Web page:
By Bill Sanders
Time to read: 3 minutes
In case you just returned from a week long hike with no cell service, United Airlines overbooked a flight Sunday afternoon and attempted to bump four customers from a flight involuntarily. When one of the four, Dr. David Dao, refused to deplane, United employees called security and had him forcibly removed from the plane.
Cue the justifiable social media outrage, the ham-fisted semi-apology, the Orwellian doublespeak, and United appears to be in a full-fledged brand doom loop.
There will be multiple case studies on how poorly this incident was handled from decision making to the PR response. Oscar Muñoz certainly has his work cut out for him.
Outside of the response, two specific failures led to the incident. United failed on two fronts: policy and culture.
The Policy Failure
The first was its policy. As the editorial board of the Wall Street Journal pointed out on Wednesday, there is a simple market-based solution to the need to bump overbooked passengers. It’s called an auction.
My immediate reaction after hearing this story was to wonder aloud how much United, in hindsight, would have been willing to pay Dr. Dao or any other passenger to give up their seat. Now we know since United is promising refunds to all passengers on the flight in a rather expensive bid to buy some goodwill.
Companies no longer, if they ever really did, control their brands. The only thing a company controls now is the quality of the product and service they provide. As soon as the product leaves the factory or the service has been rendered, the impression and brand value reside with the client or customer. One can argue that this control has always been with the consumer and that the amplification effect of social media and the ubiquitous video-enabled smartphone has merely made it clearer to everyone.
The lesson here is that policies focused on cost control at the expense of customer satisfaction will continue to erode the brand promise and value every time they are in conflict. Where in your company are your policies and procedures prioritizing cost-control over customer experience? Now’s the time to address them, not after a catastrophic failure and the resulting media frenzy.
The Culture Failure
The culture failure within United also has its root in the lack of focus on delivering a customer-centric experience. Was there no individual on the United team that realized the explosive nature of the situation until it was too late? Was there no United employee that saw Dr. Dao as a customer first instead of as an impediment to getting the plane in the air? Airplane pilots have an immense amount of authority to make an on-the-spot call and reroute a plane for the safety of the passengers with no expense spared. Why isn’t that same pilot given the authority to increase the compensation until a passenger self-identified who was willing to give up their seat voluntarily?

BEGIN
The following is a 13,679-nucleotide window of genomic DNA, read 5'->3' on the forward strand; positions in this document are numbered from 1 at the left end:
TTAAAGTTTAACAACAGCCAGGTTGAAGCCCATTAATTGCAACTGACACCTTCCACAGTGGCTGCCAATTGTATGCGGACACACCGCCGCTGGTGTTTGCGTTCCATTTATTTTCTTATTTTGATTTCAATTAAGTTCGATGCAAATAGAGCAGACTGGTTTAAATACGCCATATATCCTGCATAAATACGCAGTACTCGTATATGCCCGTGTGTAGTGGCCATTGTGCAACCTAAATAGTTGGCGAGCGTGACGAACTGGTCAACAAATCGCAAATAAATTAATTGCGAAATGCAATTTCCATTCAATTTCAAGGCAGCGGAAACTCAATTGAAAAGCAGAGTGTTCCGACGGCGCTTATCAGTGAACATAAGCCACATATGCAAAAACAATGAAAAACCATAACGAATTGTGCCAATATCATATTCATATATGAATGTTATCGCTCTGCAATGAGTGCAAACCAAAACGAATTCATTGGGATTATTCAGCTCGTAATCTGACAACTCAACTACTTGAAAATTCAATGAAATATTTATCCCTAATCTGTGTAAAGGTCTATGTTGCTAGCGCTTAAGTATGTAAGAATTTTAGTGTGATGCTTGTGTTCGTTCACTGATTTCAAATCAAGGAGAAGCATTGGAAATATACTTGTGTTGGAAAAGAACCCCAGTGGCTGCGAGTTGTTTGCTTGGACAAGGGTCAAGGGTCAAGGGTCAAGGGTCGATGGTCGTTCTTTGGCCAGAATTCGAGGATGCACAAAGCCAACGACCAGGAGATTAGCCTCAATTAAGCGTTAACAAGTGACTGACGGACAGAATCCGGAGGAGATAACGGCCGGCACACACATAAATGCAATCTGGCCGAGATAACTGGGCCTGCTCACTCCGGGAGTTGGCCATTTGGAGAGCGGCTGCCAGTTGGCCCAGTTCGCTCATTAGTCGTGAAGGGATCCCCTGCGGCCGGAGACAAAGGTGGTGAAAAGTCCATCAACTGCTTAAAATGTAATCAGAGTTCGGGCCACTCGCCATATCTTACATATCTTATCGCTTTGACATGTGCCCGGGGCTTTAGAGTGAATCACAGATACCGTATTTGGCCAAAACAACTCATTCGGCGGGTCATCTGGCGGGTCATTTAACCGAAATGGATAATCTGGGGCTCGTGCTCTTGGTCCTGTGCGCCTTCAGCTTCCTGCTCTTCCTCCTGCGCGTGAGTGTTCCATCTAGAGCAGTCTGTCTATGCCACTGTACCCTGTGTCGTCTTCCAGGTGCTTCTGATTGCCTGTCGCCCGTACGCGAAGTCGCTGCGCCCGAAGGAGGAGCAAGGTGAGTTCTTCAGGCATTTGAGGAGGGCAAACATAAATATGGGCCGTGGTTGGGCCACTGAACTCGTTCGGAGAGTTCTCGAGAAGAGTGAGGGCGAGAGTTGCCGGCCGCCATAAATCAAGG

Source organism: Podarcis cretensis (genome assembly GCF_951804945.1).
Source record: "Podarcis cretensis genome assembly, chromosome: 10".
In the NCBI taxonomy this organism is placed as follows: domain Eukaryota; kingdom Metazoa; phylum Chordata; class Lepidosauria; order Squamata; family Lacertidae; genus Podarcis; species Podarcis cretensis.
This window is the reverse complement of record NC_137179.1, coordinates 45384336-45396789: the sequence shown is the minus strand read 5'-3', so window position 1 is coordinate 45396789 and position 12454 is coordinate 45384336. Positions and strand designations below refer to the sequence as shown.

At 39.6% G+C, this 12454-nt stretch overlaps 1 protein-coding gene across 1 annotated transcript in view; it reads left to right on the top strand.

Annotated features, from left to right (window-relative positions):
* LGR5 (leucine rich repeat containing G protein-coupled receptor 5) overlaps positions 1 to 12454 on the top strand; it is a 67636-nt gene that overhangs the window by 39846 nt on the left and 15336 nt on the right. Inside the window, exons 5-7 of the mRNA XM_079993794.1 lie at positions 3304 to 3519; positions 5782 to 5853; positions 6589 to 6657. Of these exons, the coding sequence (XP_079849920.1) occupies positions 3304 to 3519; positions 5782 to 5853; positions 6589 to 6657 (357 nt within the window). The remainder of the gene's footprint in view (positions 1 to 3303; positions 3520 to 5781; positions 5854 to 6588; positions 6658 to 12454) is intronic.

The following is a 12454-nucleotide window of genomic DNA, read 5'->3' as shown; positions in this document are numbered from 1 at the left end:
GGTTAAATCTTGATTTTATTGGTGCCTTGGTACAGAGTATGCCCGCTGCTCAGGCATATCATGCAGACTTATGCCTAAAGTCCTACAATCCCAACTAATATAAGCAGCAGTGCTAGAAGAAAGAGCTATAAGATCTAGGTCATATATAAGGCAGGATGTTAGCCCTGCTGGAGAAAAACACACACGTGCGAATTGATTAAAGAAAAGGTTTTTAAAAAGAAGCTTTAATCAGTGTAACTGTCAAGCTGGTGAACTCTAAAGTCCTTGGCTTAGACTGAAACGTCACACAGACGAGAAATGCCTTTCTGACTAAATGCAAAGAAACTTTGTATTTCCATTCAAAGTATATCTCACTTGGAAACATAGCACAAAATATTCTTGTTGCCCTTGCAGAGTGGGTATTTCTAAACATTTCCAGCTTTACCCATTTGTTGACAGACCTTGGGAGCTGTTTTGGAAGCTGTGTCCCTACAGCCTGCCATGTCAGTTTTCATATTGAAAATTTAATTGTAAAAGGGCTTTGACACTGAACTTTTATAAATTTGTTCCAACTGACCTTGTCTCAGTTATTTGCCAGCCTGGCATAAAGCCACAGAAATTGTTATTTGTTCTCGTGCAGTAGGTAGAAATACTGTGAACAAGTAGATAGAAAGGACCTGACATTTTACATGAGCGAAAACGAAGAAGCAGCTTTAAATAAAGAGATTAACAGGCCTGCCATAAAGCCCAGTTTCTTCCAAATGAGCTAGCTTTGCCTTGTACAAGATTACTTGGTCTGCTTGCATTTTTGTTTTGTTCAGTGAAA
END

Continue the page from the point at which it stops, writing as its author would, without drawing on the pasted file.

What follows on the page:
Why did not one employee of United step up to protect their customer and the reputation of the airline? Because they would not only not have been rewarded for it, they would probably have been disciplined for operating outside their authority.
The lesson here is that if you build a culture that rewards results over correct behaviors and rule-following over innovation, you’ll end up with disengaged employees that see and treat the customer as if they were the problem.
This unfortunate and expensive incident was preventable on both fronts independently. If a better policy had been in place some unknown passenger would have happily spent another evening in Chicago several hundred dollars richer, and it would have never made the news. If a better culture had been in place, some employee would have confidently overridden the policy to ensure that no one had to be physically removed from the plane. Either one would have been enough that we would have never known of the situation.
Where are your policies and culture not in alignment? Are you waiting for a wake-up call like United, or are you actively working to align them now?
Bill Sanders helps leaders and organizations adapt, grow and thrive in rapidly changing environments. He is Principal and Sr. Consultant with Roebling Strauss, a operational strategy consultancy that specializes in delivering dramatic improvements in organizational effectiveness, Lead Link of the Finance Circle for Great Work Cultures, a community dedicated to creating a new norm for work cultures that optimize worker effectiveness and human happiness, and a C-Suite Advisor for the C-Suite Network, the world’s most trusted network of C-Suite leaders.
Connect with Bill on twitter at @technacea.